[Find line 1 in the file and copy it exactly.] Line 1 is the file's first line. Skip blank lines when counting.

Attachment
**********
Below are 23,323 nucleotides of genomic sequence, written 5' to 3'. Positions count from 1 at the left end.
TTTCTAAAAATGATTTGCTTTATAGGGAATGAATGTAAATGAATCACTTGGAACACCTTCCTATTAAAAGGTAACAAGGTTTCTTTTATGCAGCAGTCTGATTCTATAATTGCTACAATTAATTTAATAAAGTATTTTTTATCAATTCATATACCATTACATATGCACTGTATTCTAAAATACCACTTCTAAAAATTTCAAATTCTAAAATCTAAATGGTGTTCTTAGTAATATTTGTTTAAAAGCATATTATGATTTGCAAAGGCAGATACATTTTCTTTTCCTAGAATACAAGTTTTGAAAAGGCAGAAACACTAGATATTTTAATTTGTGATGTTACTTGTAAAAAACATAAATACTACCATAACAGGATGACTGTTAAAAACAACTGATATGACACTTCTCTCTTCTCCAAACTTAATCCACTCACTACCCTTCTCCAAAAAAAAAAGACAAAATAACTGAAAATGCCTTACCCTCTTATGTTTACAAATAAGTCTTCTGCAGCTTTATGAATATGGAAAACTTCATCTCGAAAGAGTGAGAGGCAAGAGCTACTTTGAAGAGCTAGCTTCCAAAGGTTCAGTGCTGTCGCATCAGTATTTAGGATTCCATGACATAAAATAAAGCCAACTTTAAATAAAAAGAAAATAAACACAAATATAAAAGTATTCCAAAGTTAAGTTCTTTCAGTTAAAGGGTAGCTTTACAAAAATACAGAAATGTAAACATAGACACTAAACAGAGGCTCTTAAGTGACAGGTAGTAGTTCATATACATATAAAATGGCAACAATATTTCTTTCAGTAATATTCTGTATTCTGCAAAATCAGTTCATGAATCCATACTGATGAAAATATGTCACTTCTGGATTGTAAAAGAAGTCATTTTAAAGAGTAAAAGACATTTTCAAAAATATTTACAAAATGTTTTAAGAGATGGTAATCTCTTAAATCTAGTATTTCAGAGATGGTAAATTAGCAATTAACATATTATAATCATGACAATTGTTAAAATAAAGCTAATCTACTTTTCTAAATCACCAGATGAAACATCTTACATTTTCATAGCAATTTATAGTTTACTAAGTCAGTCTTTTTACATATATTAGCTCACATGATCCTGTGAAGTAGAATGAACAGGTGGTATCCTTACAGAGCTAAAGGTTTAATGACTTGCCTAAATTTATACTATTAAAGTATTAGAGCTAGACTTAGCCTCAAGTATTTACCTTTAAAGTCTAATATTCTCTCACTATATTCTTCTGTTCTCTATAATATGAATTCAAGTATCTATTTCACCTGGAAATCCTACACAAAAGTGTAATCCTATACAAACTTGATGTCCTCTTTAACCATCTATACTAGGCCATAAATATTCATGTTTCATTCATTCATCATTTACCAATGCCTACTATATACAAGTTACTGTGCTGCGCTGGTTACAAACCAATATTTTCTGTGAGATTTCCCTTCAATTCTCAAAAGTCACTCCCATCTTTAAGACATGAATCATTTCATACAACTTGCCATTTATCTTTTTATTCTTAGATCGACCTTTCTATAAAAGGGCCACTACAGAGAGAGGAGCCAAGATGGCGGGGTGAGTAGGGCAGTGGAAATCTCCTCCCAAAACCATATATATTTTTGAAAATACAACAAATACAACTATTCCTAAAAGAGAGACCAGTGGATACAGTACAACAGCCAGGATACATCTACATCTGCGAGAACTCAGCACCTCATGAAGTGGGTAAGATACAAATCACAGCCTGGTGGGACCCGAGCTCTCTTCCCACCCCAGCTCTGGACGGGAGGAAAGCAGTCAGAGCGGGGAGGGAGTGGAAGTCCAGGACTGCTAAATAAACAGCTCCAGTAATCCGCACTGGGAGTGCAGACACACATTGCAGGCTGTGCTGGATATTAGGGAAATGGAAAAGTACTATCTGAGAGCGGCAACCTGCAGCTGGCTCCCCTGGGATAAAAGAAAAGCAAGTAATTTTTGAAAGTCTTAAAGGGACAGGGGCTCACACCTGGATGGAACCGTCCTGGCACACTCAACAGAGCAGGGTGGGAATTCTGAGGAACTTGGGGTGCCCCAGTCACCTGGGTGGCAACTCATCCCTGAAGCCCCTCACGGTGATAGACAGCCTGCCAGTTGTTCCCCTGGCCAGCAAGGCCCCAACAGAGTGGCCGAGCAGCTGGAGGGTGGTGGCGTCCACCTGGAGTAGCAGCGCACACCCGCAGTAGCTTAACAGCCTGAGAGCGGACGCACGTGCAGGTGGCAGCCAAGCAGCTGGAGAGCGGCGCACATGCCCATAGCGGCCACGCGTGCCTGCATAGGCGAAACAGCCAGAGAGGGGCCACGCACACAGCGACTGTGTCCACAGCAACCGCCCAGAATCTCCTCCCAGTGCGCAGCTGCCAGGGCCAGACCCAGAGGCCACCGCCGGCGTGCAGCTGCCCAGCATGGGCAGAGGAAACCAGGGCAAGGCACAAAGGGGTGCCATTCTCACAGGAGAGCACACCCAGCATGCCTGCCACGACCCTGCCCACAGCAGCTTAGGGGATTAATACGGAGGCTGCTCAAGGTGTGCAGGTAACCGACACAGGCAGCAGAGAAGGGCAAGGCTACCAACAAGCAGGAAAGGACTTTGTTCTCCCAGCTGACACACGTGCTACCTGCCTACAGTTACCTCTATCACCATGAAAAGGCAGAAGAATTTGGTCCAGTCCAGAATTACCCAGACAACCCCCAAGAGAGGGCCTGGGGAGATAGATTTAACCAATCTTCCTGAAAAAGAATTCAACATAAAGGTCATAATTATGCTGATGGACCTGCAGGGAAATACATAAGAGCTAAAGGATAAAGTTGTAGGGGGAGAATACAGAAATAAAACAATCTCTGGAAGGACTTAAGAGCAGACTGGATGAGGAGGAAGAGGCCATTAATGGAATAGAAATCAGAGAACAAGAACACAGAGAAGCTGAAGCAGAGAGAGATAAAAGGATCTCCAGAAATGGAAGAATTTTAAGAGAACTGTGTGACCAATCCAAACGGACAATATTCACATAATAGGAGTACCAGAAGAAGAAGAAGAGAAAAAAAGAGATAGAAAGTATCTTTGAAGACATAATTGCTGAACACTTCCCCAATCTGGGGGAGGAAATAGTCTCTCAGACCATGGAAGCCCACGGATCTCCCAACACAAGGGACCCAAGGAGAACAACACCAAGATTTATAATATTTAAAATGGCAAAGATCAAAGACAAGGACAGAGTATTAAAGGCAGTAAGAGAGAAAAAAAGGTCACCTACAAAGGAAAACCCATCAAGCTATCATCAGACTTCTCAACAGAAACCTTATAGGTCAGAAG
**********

Below are 23,323 nucleotides of genomic sequence, written 5' to 3'. Positions count from 1 at the left end.